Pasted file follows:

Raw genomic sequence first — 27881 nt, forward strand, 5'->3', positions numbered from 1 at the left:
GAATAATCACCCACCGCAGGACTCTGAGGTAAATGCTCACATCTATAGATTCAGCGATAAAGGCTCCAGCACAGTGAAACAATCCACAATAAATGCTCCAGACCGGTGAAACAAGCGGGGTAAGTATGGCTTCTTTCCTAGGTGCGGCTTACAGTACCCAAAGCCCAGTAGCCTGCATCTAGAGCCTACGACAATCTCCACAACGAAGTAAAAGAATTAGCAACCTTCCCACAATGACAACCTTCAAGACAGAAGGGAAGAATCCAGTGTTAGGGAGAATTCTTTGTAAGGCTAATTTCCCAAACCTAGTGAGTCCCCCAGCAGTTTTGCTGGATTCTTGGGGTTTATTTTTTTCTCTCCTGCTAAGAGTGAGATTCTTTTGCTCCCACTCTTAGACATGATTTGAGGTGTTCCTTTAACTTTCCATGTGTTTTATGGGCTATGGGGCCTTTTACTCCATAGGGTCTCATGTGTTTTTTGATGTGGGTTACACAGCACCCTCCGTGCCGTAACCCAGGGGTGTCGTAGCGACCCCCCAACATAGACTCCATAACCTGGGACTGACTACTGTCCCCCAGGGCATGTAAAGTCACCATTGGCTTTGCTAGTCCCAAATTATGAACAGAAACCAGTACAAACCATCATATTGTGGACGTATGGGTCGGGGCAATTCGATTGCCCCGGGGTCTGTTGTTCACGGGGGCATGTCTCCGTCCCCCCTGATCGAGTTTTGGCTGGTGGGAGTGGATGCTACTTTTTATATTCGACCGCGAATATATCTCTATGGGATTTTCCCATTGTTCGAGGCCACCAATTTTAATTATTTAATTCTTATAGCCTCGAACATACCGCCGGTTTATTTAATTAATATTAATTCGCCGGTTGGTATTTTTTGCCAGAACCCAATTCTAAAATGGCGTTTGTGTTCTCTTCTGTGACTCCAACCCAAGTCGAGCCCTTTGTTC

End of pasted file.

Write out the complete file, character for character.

Raw genomic sequence first — 27881 nt, forward strand, 5'->3', positions numbered from 1 at the left:
GAATAATCACCCACCGCAGGACTCTGAGGTAAATGCTCACATCTATAGATTCAGCGATAAAGGCTCCAGCACAGTGAAACAATCCACAATAAATGCTCCAGACCGGTGAAACAAGCGGGGTAAGTATGGCTTCTTTCCTAGGTGCGGCTTACAGTACCCAAAGCCCAGTAGCCTGCATCTAGAGCCTACGACAATCTCCACAACGAAGTAAAAGAATTAGCAACCTTCCCACAATGACAACCTTCAAGACAGAAGGGAAGAATCCAGTGTTAGGGAGAATTCTTTGTAAGGCTAATTTCCCAAACCTAGTGAGTCCCCCAGCAGTTTTGCTGGATTCTTGGGGTTTATTTTTTTCTCTCCTGCTAAGAGTGAGATTCTTTTGCTCCCACTCTTAGACATGATTTGAGGTGTTCCTTTAACTTTCCATGTGTTTTATGGGCTATGGGGCCTTTTACTCCATAGGGTCTCATGTGTTTTTTGATGTGGGTTACACAGCACCCTCCGTGCCGTAACCCAGGGGTGTCGTAGCGACCCCCCAACATAGACTCCATAACCTGGGACTGACTACTGTCCCCCAGGGCATGTAAAGTCACCATTGGCTTTGCTAGTCCCAAATTATGAACAGAAACCAGTACAAACCATCATATTGTGGACGTATGGGTCGGGGCAATTCGATTGCCCCGGGGTCTGTTGTTCACGGGGGCATGTCTCCGTCCCCCCTGATCGAGTTTTGGCTGGTGGGAGTGGATGCTACTTTTTATATTCGACCGCGAATATATCTCTATGGGATTTTCCCATTGTTCGAGGCCACCAATTTTAATTATTTAATTCTTATAGCCTCGAACATACCGCCGGTTTATTTAATTAATATTAATTCGCCGGTTGGTATTTTTTGCCAGAACCCAATTCTAAAATGGCGTTTGTGTTCTCTTCTGTGACTCCAACCCAAGTCGAGCCCTTTGTTC